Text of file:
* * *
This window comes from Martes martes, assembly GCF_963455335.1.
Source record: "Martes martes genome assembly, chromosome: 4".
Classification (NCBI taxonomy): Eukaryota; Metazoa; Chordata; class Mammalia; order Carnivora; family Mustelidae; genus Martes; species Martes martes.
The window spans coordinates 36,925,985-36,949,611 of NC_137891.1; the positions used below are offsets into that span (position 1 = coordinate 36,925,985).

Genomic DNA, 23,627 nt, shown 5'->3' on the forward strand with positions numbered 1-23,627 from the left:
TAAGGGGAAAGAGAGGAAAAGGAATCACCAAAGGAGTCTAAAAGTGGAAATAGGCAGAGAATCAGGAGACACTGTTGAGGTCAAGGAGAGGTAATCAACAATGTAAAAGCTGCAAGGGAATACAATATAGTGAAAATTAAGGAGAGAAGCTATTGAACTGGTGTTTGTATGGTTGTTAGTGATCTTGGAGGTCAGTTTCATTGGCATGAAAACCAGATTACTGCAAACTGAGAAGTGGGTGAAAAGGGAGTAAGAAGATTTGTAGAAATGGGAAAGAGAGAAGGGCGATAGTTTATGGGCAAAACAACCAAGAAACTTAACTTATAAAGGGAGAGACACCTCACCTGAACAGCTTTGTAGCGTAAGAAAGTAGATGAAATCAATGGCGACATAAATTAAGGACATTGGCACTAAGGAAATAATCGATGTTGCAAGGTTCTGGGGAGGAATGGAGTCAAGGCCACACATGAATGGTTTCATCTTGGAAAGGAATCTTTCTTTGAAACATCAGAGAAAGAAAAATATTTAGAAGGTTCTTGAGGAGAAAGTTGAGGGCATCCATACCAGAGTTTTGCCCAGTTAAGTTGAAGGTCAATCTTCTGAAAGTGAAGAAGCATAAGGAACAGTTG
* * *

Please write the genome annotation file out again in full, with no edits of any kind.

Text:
This window comes from Martes martes, assembly GCF_963455335.1.
Source record: "Martes martes genome assembly, chromosome: 4".
Classification (NCBI taxonomy): Eukaryota; Metazoa; Chordata; class Mammalia; order Carnivora; family Mustelidae; genus Martes; species Martes martes.
The window spans coordinates 36,925,985-36,949,611 of NC_137891.1; the positions used below are offsets into that span (position 1 = coordinate 36,925,985).

Genomic DNA, 23,627 nt, shown 5'->3' on the forward strand with positions numbered 1-23,627 from the left:
TAAGGGGAAAGAGAGGAAAAGGAATCACCAAAGGAGTCTAAAAGTGGAAATAGGCAGAGAATCAGGAGACACTGTTGAGGTCAAGGAGAGGTAATCAACAATGTAAAAGCTGCAAGGGAATACAATATAGTGAAAATTAAGGAGAGAAGCTATTGAACTGGTGTTTGTATGGTTGTTAGTGATCTTGGAGGTCAGTTTCATTGGCATGAAAACCAGATTACTGCAAACTGAGAAGTGGGTGAAAAGGGAGTAAGAAGATTTGTAGAAATGGGAAAGAGAGAAGGGCGATAGTTTATGGGCAAAACAACCAAGAAACTTAACTTATAAAGGGAGAGACACCTCACCTGAACAGCTTTGTAGCGTAAGAAAGTAGATGAAATCAATGGCGACATAAATTAAGGACATTGGCACTAAGGAAATAATCGATGTTGCAAGGTTCTGGGGAGGAATGGAGTCAAGGCCACACATGAATGGTTTCATCTTGGAAAGGAATCTTTCTTTGAAACATCAGAGAAAGAAAAATATTTAGAAGGTTCTTGAGGAGAAAGTTGAGGGCATCCATACCAGAGTTTTGCCCAGTTAAGTTGAAGGTCAATCTTCTGAAAGTGAAGAAGCATAAGGAACAGTTG